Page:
You can read about all our priority areas and ways that you might get involved here: 

Our priority areas represent things that we care about, things that we want to grow, areas we want to foster and nurture. They are not static or fixed but rather a means for us to articulate our priorities but as we know priorities change as we as individuals, as members of society, as colleagues in a School/University develop. We nurture these areas not for the Lab’s own benefit but for the benefit of those that engage with us.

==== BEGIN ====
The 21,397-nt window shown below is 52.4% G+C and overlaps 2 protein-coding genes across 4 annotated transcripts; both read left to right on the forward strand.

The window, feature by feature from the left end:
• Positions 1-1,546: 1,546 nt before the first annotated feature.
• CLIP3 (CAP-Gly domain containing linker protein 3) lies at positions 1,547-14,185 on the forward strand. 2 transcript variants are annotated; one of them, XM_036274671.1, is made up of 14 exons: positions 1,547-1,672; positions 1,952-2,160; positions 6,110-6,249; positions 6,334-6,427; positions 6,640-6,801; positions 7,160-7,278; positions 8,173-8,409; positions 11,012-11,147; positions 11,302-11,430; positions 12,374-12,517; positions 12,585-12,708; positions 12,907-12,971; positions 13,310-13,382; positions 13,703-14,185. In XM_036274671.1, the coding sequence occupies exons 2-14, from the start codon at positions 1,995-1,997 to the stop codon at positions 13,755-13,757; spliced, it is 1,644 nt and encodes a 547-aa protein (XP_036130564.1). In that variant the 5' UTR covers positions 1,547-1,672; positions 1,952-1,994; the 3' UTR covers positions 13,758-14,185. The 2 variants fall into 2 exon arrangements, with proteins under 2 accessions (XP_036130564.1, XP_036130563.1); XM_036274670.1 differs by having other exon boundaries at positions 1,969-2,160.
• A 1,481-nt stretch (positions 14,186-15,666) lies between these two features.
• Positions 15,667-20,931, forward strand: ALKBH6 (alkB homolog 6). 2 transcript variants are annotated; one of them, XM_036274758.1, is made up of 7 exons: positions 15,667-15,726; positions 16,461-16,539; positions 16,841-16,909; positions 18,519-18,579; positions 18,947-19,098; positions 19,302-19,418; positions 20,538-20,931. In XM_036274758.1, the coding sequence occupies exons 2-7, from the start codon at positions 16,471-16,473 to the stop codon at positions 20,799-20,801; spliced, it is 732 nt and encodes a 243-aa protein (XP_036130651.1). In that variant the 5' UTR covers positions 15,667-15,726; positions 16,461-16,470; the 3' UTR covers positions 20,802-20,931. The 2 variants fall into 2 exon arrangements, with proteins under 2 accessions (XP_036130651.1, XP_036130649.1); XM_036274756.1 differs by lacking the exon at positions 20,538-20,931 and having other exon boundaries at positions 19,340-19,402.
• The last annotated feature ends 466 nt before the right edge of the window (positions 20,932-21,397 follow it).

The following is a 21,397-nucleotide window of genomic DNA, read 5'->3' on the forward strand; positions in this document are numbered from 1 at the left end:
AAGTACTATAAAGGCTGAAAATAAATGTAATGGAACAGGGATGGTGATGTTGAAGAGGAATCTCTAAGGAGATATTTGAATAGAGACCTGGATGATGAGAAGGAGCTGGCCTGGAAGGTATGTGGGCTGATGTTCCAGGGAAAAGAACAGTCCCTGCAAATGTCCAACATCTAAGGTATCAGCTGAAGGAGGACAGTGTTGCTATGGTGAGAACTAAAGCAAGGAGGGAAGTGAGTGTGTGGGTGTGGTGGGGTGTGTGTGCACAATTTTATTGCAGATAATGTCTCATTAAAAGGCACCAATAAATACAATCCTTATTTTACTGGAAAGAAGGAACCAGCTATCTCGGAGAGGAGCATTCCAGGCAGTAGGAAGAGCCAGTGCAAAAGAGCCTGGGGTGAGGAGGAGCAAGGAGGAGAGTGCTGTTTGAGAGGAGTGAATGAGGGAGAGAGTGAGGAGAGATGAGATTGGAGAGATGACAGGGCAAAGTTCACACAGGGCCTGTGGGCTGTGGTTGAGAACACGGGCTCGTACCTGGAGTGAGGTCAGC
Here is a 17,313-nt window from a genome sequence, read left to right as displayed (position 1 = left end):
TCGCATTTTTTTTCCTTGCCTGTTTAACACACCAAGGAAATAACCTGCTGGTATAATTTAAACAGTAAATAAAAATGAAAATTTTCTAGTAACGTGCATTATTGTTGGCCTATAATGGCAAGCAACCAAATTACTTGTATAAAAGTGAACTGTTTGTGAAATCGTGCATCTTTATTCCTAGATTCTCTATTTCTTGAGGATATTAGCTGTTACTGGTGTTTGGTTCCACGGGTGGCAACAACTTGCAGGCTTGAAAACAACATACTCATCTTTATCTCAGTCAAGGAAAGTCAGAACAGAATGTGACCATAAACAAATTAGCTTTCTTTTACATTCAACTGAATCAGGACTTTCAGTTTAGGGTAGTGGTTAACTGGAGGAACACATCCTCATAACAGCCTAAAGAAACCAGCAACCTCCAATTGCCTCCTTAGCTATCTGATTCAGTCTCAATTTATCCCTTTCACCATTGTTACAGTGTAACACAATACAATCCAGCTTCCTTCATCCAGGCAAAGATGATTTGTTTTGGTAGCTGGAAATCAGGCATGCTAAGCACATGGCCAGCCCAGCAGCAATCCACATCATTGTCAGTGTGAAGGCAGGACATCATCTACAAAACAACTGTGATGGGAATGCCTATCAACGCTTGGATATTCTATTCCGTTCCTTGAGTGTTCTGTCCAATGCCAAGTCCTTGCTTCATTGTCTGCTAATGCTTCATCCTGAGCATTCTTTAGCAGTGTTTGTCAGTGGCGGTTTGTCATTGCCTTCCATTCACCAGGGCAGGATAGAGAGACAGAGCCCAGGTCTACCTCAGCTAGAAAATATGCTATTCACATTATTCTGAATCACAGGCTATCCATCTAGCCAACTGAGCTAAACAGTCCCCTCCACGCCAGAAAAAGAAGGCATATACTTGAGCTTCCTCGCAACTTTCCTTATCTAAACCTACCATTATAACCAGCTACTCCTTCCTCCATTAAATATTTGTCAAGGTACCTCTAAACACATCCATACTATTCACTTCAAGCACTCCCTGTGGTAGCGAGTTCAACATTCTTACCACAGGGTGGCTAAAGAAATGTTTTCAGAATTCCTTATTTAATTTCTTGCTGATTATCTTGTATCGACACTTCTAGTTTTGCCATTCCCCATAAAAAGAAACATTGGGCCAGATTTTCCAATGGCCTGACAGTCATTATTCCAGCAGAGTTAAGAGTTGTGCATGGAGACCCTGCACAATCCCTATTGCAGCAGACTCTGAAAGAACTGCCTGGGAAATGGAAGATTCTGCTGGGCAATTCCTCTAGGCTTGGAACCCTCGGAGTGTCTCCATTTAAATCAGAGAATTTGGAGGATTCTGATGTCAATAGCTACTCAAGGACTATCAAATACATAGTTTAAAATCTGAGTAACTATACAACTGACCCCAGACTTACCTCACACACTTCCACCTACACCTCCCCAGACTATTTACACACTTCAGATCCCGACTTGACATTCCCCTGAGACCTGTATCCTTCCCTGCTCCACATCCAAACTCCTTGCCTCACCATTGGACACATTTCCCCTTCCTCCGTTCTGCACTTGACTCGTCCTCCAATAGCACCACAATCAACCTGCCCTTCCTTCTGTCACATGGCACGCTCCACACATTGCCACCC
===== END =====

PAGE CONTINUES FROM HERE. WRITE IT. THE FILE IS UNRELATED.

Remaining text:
So, reflecting a year on, does the structure work? Maybe it doesn’t matter what structure we have if the right conversations are happening, if the right collaborations are developing, and if ultimately our members, our community feel involved. Our research structure can only be judged by the collaborations and research they foster, and in this regard, I think we’re not doing too bad!  

Prepping Robo_Op (2021)